French-Indian War – Battle Two at the Gun Bar

It started back on August 3rd, 2013, with the Battle of St Roll No Ones. That was the battle that I rolled so many ones and coupled with the following battle, had us wondering about dice Feng Shui as when we played the third game, Anthony was on the other side of the table. By now, two wins in Rank and File and from what was the poor Feng Shui side of the table now has me wondering if the Feng Shui is period specific.

2013-09-14 15.50.36We met for an engagement at Dresden’s Ford.

The French (that’d be moi) had stolen a march on the British and advanced to the village on the ford. Indeed, the skill of the French engineers and the efforts of the troops ensured the road across the ford and the cross roads were suitably protected with earthworks. The was designed to ensure the the British left a holding force in from of the earthworks and attacked, most likely, on their right flank

The French were ready for an attack on either flank but had le Blue regiment stationed there waiting for the British to come. They came.

The view of the battle from the British side can be seen in General Gage it is with some trepidation … 

2013-09-14 18.36.26 I fear the British powder was wet as they barely caused a French casualty all day. They advance, the French shot, the British routed. Overall it was a simple battle. Those foolhardy enough to advance on the earthworks were repulsed with heavy casualties.

Those attempting to work the flanks were repulsed with heavy casualties as well. The French Cause was aided somewhat by the British inability to roll a 6 (or a 5 or a 4 come to think of it when those were needed).

The photo above is from the Montgolfier brothers recent invention and show the final position of most of the forces.

Lessons and Comments

When attacking hard cover, I think the attackers probably need around 2.5 to 1 odds.

We need to have a look at the interaction between cavalry and squares – namely, how many elements in the square can fire on the cavalry and when it comes time to melee, how many cavalry elements and how many infantry elements get to fight?

Lastly, an about face. 1/4 move to about face and 3/4 move or  … ?

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French-Indian War – Battle One at the Gun Bar

The French Battery and and battalion
The French Battery and and battalion

For a change from the Rapid Fire, Anthony suggested I read Rank and File on the bus up to the Gun Bar ((with one small change of letters this could become the Gin Bar)). I’m not sure that it was because he was bored with Rapid Fire but rather than he had received some new toys in the post and wanted to play with them.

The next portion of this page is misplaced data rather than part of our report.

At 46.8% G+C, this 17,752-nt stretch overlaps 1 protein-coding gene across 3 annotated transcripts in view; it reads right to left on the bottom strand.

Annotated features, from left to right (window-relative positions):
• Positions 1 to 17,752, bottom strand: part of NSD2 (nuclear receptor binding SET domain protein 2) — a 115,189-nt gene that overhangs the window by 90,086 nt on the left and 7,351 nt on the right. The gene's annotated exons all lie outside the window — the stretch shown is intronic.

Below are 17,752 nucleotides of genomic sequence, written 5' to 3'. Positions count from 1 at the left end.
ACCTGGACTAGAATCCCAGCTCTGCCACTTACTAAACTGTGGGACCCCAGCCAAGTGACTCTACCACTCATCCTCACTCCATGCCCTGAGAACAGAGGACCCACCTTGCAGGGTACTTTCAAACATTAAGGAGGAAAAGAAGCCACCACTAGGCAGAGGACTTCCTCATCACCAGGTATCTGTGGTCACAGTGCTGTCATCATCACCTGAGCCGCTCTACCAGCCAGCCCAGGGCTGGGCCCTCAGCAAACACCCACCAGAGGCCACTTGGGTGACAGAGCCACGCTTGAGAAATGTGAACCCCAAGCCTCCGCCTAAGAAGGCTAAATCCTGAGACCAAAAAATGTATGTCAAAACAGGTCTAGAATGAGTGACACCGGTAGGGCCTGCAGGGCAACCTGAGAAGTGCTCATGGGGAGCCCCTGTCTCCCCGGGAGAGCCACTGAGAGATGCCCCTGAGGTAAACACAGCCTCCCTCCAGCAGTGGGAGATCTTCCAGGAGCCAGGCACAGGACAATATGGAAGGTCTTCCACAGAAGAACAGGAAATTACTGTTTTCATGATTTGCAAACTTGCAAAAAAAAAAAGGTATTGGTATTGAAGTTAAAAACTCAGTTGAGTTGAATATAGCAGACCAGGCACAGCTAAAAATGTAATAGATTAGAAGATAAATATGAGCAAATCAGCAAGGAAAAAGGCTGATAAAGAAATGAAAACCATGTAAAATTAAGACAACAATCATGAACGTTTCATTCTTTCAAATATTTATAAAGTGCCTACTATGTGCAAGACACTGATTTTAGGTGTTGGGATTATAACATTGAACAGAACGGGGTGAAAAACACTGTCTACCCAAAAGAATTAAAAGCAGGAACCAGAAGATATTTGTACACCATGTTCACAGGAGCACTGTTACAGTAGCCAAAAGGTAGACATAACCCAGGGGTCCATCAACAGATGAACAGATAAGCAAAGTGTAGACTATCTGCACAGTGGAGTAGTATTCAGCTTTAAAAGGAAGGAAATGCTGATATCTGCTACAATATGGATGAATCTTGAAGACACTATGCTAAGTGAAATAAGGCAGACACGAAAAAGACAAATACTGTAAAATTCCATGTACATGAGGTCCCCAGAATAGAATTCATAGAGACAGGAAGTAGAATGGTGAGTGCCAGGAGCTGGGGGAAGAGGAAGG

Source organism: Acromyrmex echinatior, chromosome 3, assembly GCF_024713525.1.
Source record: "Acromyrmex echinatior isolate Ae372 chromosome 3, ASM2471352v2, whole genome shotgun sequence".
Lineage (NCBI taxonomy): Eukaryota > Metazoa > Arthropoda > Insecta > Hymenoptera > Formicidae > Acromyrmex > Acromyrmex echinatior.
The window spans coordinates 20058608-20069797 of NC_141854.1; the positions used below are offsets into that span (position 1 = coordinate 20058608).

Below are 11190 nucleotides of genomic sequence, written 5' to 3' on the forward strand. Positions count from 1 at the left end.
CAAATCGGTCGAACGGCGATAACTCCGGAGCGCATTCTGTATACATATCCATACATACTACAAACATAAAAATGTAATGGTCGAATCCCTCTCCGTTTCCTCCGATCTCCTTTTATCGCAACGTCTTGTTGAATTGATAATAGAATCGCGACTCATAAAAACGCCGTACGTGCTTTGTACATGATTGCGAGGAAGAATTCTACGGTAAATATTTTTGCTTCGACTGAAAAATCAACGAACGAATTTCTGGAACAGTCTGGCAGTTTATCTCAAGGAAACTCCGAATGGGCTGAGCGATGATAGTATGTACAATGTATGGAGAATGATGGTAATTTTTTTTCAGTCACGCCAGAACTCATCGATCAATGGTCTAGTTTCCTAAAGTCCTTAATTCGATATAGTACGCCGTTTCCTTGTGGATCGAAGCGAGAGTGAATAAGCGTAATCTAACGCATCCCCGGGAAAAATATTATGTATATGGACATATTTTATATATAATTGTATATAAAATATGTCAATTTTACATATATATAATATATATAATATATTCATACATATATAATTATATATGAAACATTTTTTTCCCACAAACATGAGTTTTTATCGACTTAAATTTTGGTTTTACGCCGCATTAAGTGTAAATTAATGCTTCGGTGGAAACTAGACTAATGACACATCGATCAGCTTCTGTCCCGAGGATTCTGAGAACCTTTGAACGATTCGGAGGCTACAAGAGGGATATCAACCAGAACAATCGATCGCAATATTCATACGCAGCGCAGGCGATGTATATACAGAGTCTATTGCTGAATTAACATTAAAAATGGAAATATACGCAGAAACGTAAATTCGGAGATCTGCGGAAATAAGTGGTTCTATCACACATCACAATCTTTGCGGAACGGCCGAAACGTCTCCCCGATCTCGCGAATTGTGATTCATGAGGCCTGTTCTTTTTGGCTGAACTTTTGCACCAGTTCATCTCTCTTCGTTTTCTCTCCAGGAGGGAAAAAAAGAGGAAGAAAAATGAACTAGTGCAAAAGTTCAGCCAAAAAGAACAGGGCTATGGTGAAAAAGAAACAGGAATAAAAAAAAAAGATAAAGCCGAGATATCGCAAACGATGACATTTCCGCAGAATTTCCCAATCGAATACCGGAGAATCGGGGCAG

The first part of the day was trying a burger from the barbecue as the search for the perfect burger continues (see the next post).

We then retired to the table where some terrain was laid out and Anthony’s French-Indian War figures were ready for battle.

Rules of Engagement were simple. Two roughly equal forces face off against each other across a valley. Let loose the dogs etc etc.

I deployed my cavalry and a battalion of infantry to product my right flank, positioned the battery with another battalion to protect it on the hill and split the remaining four battalions. Two were to hold my left flank and the remaining two to act as a strike-force up the centre. The centre was to be the main strike force as I could rapidly reinforce with another two battalions and support with the artillery.

The main strike force ready to advance and the right flank covered by the dragoons and another battalion
The main strike force ready to advance and the right flank covered by the dragoons and another battalion

It was a plan.

This was out first battle using Rank and File rules

The battle commenced. My left flank advanced and formed line waiting for an expected onslaught from the British. It came and my two battalions performed admirably, not only holding the flank but forcing the British back.

Meanwhile my artillery played on the British battalions and caused them some consternation.

On my right, my dragoons advanced on the river in company with a battalion of infantry to attempt to prevent the British crossing at that point.

My dragoons however ended up being roughly handled by the British and left the field.

Towards the end of the battle before things went pear-shaped on my right. Soon after this both the French and British right flanks crumbled. We called time at this point as both armies would have withdrawn from the field to lick their wounds. We really enjoyed the Rank and File rules and by the end of the battle we were playing bound after bound quite comfortably.

The advance up the road was initially successfully but ultimately failed
The advance up the road was initially successfully but ultimately failed